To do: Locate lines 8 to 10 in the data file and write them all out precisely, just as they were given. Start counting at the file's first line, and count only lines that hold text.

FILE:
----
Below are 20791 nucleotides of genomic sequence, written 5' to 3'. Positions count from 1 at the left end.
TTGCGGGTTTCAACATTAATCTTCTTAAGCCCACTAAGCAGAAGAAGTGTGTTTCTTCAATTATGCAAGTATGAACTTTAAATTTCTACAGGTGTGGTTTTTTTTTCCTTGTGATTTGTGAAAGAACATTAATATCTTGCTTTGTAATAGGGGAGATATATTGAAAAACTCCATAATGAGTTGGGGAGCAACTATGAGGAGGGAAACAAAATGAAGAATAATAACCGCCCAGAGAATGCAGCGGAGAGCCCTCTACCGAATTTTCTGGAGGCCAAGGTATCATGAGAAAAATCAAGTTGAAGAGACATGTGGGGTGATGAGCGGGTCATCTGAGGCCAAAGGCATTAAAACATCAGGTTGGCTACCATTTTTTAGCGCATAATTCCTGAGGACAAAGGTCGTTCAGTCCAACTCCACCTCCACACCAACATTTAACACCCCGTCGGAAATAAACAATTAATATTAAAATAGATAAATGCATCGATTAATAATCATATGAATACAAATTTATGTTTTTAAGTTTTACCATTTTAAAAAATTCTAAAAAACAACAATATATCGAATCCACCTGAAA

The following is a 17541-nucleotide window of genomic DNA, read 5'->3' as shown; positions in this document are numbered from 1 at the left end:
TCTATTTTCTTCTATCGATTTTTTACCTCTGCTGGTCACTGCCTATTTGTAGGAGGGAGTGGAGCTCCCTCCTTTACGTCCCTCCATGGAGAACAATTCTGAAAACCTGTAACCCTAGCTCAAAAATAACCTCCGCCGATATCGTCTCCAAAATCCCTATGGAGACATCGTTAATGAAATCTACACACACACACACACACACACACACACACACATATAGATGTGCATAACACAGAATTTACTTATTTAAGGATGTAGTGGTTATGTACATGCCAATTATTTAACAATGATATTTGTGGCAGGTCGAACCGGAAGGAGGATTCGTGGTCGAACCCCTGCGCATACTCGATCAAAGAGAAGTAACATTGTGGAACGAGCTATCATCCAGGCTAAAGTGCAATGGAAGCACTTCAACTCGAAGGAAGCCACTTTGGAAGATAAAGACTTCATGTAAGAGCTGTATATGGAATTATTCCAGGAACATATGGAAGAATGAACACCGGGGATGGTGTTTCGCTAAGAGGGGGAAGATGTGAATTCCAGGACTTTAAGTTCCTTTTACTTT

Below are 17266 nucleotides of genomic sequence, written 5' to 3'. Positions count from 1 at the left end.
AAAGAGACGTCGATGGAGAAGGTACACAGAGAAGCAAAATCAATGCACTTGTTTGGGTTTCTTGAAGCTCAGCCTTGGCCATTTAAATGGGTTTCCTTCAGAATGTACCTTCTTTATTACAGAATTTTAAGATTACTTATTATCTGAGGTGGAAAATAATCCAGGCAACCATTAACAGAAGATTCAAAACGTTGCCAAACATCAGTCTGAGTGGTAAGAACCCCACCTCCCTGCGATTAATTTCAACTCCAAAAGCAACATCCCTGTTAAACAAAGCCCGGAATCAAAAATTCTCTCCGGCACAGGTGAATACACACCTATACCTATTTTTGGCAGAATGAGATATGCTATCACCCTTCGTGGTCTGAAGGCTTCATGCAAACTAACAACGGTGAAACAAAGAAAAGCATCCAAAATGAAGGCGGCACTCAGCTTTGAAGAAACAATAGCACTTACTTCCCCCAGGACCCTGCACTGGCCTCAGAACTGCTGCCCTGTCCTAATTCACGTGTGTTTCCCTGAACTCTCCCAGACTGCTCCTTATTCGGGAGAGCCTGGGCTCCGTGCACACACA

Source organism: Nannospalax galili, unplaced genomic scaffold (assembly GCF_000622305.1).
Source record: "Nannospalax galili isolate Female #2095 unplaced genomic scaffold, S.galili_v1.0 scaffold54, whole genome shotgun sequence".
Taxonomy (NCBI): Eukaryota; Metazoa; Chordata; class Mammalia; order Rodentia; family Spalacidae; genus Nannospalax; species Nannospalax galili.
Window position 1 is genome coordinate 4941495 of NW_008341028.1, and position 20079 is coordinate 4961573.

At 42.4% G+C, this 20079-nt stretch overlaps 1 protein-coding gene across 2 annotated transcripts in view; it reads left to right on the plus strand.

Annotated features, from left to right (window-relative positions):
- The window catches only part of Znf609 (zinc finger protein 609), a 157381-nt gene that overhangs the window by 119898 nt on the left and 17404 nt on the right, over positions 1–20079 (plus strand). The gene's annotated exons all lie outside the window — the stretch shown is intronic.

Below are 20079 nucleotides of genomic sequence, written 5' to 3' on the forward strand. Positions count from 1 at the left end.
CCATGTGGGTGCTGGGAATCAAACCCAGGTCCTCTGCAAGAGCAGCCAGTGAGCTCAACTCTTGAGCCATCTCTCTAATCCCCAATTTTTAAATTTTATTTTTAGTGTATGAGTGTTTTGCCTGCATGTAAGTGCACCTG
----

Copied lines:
Source record: "Nannospalax galili isolate Female #2095 unplaced genomic scaffold, S.galili_v1.0 scaffold54, whole genome shotgun sequence".
Taxonomy (NCBI): Eukaryota; Metazoa; Chordata; class Mammalia; order Rodentia; family Spalacidae; genus Nannospalax; species Nannospalax galili.
Window position 1 is genome coordinate 4941495 of NW_008341028.1, and position 20079 is coordinate 4961573.